Top Infectious Disease News of the Week—April 5, 2020


Stay up-to-date on the latest infectious disease news by checking out our top 5 articles of the week.

#5: Influenza Vaccine Effectiveness Decreases by the Season, Report Says

There are intra-seasonal decreases in measured vaccine effectiveness (mVE) for the influenza vaccine, according to a paper published in Clinical Infectious Diseases.

Investigators from the US Centers for Disease Control and Prevention (CDC) estimated daily numbers of flu vaccines from the 2011-12 season to the 2014-15 season in order to determine the contribution of “leaky” vaccines to the observed decline of mVE. “Leaky” vaccines are those that provide partial protection in all vaccinated patients rather than complete protection in some vaccinated patients. Leaky vaccines contribute to mVE, as do risk measures that include prior cases in risk denominators, the study authors explained.

Every time mVE declines by -13%, infection risk is reduced by half to 25% among vaccinated patients with leaky vaccines, the study authors added.

Read the full article.

#4: The Challenges of Community Masking

On Friday, the White House Coronavirus Task Force and the US Centers for Disease Control and Prevention (CDC) released recommendations for use of cloth face coverings. The debate surrounding large-scale community facemask recommendations has been heating up in recent days and for many, there was a need to feel as if we were doing something.

The CDC’s recommendations focus on wearing cloth face coverings in public settings that don’t allow for social distancing and especially in those areas of increase community-based transmission. The agency emphasizes that social distancing is still the most important tool in this outbreak and that face coverings are only piece to infection control measures. Moreover, the CDC emphasizes that surgical masks and N-95 respirators are critical supplies for health care workers and that the recommended cloth face coverings are not of the same quality.

Many have noted that these recommendations are likely a more political move, to help address the public concern for doing more but also ensuring safety. “With the new guidance, the federal government is trying to walk a line between acknowledging the evidence for public mask use—as well as many people’s desires to take more action to combat the coronavirus—and avoiding further strain on available PPE [personal protective equipment] supplies.” With the constant stream of information on masks, it’s easy to understand why society has fixated on the topic.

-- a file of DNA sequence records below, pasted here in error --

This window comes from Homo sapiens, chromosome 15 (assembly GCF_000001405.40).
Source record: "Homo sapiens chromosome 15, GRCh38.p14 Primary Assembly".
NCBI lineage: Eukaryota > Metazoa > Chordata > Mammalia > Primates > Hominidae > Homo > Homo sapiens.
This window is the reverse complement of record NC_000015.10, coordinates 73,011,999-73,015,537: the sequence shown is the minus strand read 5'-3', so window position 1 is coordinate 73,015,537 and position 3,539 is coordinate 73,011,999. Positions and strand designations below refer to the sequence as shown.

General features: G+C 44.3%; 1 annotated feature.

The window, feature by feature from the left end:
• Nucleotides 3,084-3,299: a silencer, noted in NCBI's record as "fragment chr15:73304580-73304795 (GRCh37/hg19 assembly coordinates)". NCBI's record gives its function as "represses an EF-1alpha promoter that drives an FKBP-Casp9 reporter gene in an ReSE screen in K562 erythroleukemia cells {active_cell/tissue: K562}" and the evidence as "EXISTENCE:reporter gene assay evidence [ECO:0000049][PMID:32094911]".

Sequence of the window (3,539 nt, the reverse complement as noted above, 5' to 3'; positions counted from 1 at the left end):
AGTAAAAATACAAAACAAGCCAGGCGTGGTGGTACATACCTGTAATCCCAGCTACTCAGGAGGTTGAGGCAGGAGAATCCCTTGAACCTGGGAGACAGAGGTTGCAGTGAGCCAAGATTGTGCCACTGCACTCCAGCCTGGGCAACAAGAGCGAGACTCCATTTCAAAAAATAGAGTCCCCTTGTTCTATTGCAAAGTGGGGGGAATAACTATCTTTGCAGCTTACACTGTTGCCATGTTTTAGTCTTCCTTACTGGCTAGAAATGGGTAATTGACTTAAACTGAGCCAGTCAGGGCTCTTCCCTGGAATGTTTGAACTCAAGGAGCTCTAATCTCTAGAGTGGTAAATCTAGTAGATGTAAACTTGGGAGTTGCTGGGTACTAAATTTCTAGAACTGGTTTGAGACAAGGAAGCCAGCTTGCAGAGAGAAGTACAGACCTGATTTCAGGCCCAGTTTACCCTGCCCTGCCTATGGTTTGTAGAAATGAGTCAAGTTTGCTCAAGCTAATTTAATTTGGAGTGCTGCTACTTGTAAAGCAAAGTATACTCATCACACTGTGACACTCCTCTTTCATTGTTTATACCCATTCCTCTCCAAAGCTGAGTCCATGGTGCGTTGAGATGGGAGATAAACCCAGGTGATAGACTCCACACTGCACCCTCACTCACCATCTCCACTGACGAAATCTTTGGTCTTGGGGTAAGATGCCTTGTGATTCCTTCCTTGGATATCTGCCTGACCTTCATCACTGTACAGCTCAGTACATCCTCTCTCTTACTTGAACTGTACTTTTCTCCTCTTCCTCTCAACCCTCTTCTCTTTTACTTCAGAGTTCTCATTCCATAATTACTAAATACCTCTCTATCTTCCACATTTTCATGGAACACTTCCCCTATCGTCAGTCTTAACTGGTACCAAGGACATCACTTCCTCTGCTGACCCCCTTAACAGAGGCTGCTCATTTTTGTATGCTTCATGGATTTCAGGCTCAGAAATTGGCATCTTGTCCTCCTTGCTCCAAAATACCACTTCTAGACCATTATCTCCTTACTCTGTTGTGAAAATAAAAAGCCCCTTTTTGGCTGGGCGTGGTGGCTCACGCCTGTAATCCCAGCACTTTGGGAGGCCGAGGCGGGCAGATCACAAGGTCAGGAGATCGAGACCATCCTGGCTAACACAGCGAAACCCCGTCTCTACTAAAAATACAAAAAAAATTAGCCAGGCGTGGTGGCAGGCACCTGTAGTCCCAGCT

Read the full article.

#3: Analysis: Spanish Flu Pandemic Proves Social Distancing Works

As Americans enter their second month of homebound social-distancing, politicians and other public health officials are pondering the question of just how long it will be necessary to cancel public gatherings. Some have wondered aloud whether long-term isolation is even necessary to stop the spread of the coronavirus disease 2019 (COVID-19).

In a new paper published in the Journal of the American Society of Cytopathology, Stefan E. Pambuccian, MD, MIAC, a professor and vice chair of the department of pathology and laboratory medicine at Loyola University Chicago’s Stritch School of Medicine attempts to answer those questions using the “Spanish Influenza” pandemic of 1918-1919 as a model.

In short, his answer to the question of whether social distancing works is: yes.

"The stricter the isolation policies, the lower the mortality rate," Pambuccian said, in a press release.

Read the full article.

#2: NEJM Editorial Says US Can Eradicate COVID-19 by Early June

The United States can eradicate coronavirus disease 2019 (COVID-19) in 10 weeks through a forceful and focused campaign, according to an editorial published in The New England Journal of Medicine.

Harvey V. Fineberg, MD, PhD, chair of the National Academies Standing Committee on Emerging Infectious Diseases and 21st Century Health Threats in Washington, DC, and president of the Gordon and Betty Moore Foundation in Palo Alto, California, outlined a way to not only flatten but “crush” the curve in 10 weeks. In a video interview with Contagion® Editorial Director Allie Ward, he explained his motivation for penning the article (see video).

He wrote that China was able to accomplish this in Wuhan, the center of the novel coronavirus outbreak, and America can do it as well in 6 steps. This can be accomplished by early June, he added.

Read the full article.

#1: The Eyes Have It: Novel Coronavirus in Eye Can be Communicable

One-third of patients in a series of 38 hospitalized for coronavirus disease 2019 (COVID-19) were found to have symptoms consistent with conjunctivitis. Two of the patients yielded positive RT-PCR tests for the SARS-CoV-2 virus from both conjunctival and nasopharyngeal swabs, and 1 patient manifested the excessive tearing of epiphora as the first symptom of the viral illness.

"Because unprotected eyes were associated with an increased risk of transmission SARS-CoV-1 (in 2003 SARS outbreak), in support of our current results, our results might suggest that SARS-CoV-2 might be transmitted through the eye," warns Ping Wu, MD, Department of Ophthalmology, The First College of Clinical Medical Science, Yichang Central People's Hospital, China, and colleagues.

The investigators undertook their study after noting that there has been little previous evaluation of ocular signs and symptoms in patients infected with SARS-CoV-1 or with SARS-CoV-2, and no reported direct evidence that coronavirus causes conjunctivitis or other ocular diseases.

Read the full article.

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